There’s been good news and bad news in our feline family. First, news of Ms. Kili, then back to Romeo’s update.
Ms. Kili was not feeling well and was suddenly was drinking unusual amounts of water. This isn’t a good sign. The increased water consumption in older cats is often a sign of kidney failure, fatal if it’s progressed very far. So it was off the vet for a bunch of tests.
Here’s where the good news and bad news come in. The good news is that her kidneys are functioning relatively well. The bad news is that the tests show she has also developed diabetes at age 16, and joins Duke in the twice a day insulin regimen. Luckily, we’ve now had several years experience with this, and we’re just moved her into the daily routine.
She’s been started at one-half of the calculated dose based on her weight, and we have to test her glucose levels and adjust the dosage as her body adjusts to the insulin. So we’re settling in to the long process. And Ms. Kili has responded well so far, so we are quite optimistic.
And here’s your update on Mr. Romeo. After developing a partial urinary blockage, he’s now off his medications, and has successfully transitioned to special foods designed to prevent urinary crystals from forming. Given how fussy cats can be, making that transition is hugely important.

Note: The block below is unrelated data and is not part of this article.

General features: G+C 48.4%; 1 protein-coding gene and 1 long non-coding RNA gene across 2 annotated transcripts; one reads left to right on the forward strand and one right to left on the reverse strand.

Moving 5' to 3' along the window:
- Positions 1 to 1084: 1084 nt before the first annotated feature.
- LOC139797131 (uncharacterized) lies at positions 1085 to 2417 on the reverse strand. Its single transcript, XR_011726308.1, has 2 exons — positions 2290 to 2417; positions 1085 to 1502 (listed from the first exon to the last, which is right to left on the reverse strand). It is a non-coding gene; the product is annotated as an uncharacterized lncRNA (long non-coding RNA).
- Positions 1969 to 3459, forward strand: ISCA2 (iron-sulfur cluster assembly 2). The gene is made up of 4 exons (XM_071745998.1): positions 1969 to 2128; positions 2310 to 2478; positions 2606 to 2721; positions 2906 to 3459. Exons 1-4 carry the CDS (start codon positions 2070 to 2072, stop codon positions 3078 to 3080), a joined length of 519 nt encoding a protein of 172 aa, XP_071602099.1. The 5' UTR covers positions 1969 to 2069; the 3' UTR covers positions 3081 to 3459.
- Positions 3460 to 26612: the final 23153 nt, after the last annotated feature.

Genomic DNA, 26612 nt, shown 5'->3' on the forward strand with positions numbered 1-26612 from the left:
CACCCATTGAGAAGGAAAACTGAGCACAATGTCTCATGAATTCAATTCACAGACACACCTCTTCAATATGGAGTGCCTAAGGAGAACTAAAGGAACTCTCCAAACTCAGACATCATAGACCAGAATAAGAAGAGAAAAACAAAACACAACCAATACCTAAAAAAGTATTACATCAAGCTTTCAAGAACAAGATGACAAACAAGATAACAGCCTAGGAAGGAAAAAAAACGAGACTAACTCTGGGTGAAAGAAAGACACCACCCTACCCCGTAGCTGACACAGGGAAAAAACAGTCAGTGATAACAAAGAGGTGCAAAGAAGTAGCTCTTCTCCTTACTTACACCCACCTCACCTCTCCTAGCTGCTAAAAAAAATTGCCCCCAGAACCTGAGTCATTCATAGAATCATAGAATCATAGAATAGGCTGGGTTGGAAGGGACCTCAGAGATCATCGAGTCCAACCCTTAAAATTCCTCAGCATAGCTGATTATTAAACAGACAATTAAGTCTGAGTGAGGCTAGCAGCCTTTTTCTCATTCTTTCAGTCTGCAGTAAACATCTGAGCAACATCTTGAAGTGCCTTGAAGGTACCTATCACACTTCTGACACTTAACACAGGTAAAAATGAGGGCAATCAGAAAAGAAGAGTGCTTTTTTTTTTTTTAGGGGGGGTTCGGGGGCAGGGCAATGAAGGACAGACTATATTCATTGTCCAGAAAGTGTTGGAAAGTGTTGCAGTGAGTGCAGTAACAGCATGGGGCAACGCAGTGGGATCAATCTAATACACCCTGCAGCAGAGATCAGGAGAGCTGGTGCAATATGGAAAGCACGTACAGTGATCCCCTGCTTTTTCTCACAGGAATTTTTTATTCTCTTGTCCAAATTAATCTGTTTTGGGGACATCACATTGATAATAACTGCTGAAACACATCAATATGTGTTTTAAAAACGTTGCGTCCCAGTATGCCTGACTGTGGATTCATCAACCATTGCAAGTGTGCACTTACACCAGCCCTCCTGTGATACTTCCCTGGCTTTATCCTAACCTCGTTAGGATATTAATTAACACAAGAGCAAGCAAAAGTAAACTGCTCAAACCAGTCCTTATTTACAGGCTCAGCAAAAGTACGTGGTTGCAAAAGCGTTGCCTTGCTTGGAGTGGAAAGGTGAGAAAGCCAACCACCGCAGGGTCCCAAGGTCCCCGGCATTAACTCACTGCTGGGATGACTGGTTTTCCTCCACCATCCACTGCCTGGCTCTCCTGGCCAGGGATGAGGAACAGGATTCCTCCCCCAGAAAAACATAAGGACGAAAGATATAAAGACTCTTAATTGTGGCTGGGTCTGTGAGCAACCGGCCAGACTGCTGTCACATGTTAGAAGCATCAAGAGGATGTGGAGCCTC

Romeo is still under “house arrest.” I’m not letting him back outside because his immediate instinct is to search out one of the black cats from next door and pick a fight. A series of injuries and trips to the vet finally put an end to his boundary patrols.
So last week I went to Petco and bought a kitty harness. One of our first cats, back when we lived in a Kahala townhouse, learned to walk on a leash. She loved to see the leash come out of the closet because she knew it meant a walk around the building. I figured Romeo is a smart cat and would respond the same way.
So I stared at the instructions, figured out how the contraption works, and strapped him in. He didn’t freak out or anything, but…as we say, he went Gandhi on us. He just lay down and refused to move. We’ve had three sessions this past week. Pretty much the same result each time. I put the harness on. Romeo drops in place. I carry him out to some nice spot, into a patch of sun on the deck, or into the yard. I put him down. I encourage him with petting and attenion. He acts like his is suddenly paralyzed and his legs can’t carry his weight.
I have tried bribes (raw fresh fish, Temptation cat treats), placing them just out of reach. He won’t take even a step or two towards them. There was what I thought was going to be a breakthrough when he took four steps down the stairs from our back deck to the yard. But then he realized that thing was still on, and he stopped and started shuffling backwards trying to escape its grasp. I carried him the rest of the way down to the grass. It didn’t help. He again became a poster boy for passive resistance and disobedience to authority.
So it goes in our little world of cats.